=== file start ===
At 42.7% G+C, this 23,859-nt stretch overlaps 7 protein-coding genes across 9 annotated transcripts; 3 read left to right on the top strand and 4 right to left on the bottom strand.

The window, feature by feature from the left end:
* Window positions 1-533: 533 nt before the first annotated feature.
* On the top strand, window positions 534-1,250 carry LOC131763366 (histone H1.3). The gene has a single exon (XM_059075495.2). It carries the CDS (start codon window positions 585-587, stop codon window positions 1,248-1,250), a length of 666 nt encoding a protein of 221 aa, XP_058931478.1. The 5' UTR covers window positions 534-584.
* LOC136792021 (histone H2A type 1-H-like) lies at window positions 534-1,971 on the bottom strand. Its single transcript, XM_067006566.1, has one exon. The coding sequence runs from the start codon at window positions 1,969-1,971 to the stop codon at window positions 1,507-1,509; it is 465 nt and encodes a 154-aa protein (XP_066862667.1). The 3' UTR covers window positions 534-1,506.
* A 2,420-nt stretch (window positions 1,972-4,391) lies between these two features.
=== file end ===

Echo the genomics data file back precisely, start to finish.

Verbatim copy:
At 42.7% G+C, this 23,859-nt stretch overlaps 7 protein-coding genes across 9 annotated transcripts; 3 read left to right on the top strand and 4 right to left on the bottom strand.

The window, feature by feature from the left end:
* Window positions 1-533: 533 nt before the first annotated feature.
* On the top strand, window positions 534-1,250 carry LOC131763366 (histone H1.3). The gene has a single exon (XM_059075495.2). It carries the CDS (start codon window positions 585-587, stop codon window positions 1,248-1,250), a length of 666 nt encoding a protein of 221 aa, XP_058931478.1. The 5' UTR covers window positions 534-584.
* LOC136792021 (histone H2A type 1-H-like) lies at window positions 534-1,971 on the bottom strand. Its single transcript, XM_067006566.1, has one exon. The coding sequence runs from the start codon at window positions 1,969-1,971 to the stop codon at window positions 1,507-1,509; it is 465 nt and encodes a 154-aa protein (XP_066862667.1). The 3' UTR covers window positions 534-1,506.
* A 2,420-nt stretch (window positions 1,972-4,391) lies between these two features.